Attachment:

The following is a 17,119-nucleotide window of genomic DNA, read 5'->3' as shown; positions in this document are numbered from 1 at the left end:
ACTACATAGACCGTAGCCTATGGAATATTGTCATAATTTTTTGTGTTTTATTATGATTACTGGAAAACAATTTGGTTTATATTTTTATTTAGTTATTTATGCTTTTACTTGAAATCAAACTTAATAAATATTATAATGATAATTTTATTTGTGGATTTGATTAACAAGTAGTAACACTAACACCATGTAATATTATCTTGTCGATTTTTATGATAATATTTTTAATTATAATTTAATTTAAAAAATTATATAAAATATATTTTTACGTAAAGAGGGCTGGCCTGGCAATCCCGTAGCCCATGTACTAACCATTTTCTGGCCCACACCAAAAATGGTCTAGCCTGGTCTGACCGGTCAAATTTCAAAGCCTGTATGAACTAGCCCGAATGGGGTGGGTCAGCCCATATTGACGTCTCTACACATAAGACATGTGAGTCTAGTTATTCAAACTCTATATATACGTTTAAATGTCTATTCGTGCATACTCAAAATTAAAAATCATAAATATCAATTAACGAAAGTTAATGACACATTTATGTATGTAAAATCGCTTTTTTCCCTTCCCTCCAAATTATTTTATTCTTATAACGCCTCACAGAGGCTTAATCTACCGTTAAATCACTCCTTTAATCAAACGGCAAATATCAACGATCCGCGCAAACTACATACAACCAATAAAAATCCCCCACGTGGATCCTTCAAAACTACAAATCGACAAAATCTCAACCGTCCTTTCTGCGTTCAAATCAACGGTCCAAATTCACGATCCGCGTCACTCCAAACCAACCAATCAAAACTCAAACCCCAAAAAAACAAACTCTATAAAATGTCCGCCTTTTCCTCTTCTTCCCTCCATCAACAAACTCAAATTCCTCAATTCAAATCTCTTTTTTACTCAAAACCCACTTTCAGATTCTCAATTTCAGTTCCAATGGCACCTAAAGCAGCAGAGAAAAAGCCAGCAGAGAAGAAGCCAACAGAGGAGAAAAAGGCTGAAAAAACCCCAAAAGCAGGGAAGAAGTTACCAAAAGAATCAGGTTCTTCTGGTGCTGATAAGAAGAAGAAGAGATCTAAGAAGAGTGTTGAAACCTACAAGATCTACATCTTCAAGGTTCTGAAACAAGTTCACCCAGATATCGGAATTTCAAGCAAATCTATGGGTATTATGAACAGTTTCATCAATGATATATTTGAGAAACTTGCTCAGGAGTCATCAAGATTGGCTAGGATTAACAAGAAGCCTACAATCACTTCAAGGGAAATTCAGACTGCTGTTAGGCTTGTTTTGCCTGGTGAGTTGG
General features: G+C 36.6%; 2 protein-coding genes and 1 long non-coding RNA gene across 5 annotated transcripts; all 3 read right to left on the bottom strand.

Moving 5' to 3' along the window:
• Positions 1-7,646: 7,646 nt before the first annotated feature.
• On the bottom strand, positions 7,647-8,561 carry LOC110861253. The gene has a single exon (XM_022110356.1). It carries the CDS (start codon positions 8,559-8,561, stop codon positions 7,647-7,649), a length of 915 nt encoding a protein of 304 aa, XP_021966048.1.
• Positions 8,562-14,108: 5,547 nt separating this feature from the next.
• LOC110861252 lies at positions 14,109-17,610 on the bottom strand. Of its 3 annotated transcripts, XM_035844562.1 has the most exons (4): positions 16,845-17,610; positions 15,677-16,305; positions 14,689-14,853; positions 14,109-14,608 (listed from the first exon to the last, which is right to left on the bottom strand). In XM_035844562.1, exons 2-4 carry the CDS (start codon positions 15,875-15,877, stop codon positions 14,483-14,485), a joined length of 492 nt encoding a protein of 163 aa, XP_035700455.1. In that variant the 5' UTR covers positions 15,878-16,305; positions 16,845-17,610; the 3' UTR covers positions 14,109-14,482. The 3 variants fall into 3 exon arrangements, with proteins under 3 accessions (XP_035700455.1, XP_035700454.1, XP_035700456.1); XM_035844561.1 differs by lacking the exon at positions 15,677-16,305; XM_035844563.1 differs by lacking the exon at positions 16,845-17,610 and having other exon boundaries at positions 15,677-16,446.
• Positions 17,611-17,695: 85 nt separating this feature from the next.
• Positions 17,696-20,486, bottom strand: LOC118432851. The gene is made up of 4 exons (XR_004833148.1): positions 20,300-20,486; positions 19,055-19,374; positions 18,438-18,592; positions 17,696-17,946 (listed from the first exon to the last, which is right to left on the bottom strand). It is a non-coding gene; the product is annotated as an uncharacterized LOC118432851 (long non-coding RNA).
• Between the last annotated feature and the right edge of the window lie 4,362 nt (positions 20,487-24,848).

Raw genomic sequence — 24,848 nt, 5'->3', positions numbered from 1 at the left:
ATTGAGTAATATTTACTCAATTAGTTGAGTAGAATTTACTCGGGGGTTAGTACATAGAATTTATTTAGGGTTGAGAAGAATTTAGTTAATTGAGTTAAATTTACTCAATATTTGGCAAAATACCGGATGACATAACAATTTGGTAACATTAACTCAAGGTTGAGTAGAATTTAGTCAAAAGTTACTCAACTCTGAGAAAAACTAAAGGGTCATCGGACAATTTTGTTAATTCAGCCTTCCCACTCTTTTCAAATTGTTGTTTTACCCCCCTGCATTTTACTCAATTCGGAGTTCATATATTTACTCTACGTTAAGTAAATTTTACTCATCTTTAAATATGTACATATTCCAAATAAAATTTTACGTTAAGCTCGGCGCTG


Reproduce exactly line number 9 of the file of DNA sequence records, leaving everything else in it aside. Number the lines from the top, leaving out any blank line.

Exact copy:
• Positions 17,611-17,695: 85 nt separating this feature from the next.